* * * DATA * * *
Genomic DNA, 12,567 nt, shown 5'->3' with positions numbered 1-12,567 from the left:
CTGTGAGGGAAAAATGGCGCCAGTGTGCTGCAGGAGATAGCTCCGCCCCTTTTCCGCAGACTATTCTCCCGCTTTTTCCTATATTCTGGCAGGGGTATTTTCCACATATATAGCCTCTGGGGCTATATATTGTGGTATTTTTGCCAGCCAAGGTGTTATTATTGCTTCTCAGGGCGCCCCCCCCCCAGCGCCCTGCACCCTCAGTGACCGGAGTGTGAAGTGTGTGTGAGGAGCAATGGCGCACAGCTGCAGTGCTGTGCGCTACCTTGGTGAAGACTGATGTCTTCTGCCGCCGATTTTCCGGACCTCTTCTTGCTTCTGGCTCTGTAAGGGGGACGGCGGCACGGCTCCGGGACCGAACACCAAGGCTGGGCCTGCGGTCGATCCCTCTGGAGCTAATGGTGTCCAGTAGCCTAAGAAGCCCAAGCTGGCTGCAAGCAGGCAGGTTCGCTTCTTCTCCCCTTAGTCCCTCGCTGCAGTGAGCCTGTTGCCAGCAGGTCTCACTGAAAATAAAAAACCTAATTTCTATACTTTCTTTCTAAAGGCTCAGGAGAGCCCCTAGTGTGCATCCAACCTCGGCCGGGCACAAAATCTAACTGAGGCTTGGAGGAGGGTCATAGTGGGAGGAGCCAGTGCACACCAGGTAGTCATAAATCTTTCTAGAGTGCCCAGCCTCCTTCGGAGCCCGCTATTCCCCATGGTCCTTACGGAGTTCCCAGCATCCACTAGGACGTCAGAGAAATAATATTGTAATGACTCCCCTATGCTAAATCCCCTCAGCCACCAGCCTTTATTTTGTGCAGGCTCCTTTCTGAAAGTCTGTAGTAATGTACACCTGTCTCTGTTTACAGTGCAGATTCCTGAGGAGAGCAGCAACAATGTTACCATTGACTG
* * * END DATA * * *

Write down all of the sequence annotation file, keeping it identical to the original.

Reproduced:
Genomic DNA, 12,567 nt, shown 5'->3' with positions numbered 1-12,567 from the left:
CTGTGAGGGAAAAATGGCGCCAGTGTGCTGCAGGAGATAGCTCCGCCCCTTTTCCGCAGACTATTCTCCCGCTTTTTCCTATATTCTGGCAGGGGTATTTTCCACATATATAGCCTCTGGGGCTATATATTGTGGTATTTTTGCCAGCCAAGGTGTTATTATTGCTTCTCAGGGCGCCCCCCCCCCAGCGCCCTGCACCCTCAGTGACCGGAGTGTGAAGTGTGTGTGAGGAGCAATGGCGCACAGCTGCAGTGCTGTGCGCTACCTTGGTGAAGACTGATGTCTTCTGCCGCCGATTTTCCGGACCTCTTCTTGCTTCTGGCTCTGTAAGGGGGACGGCGGCACGGCTCCGGGACCGAACACCAAGGCTGGGCCTGCGGTCGATCCCTCTGGAGCTAATGGTGTCCAGTAGCCTAAGAAGCCCAAGCTGGCTGCAAGCAGGCAGGTTCGCTTCTTCTCCCCTTAGTCCCTCGCTGCAGTGAGCCTGTTGCCAGCAGGTCTCACTGAAAATAAAAAACCTAATTTCTATACTTTCTTTCTAAAGGCTCAGGAGAGCCCCTAGTGTGCATCCAACCTCGGCCGGGCACAAAATCTAACTGAGGCTTGGAGGAGGGTCATAGTGGGAGGAGCCAGTGCACACCAGGTAGTCATAAATCTTTCTAGAGTGCCCAGCCTCCTTCGGAGCCCGCTATTCCCCATGGTCCTTACGGAGTTCCCAGCATCCACTAGGACGTCAGAGAAATAATATTGTAATGACTCCCCTATGCTAAATCCCCTCAGCCACCAGCCTTTATTTTGTGCAGGCTCCTTTCTGAAAGTCTGTAGTAATGTACACCTGTCTCTGTTTACAGTGCAGATTCCTGAGGAGAGCAGCAACAATGTTACCATTGACTG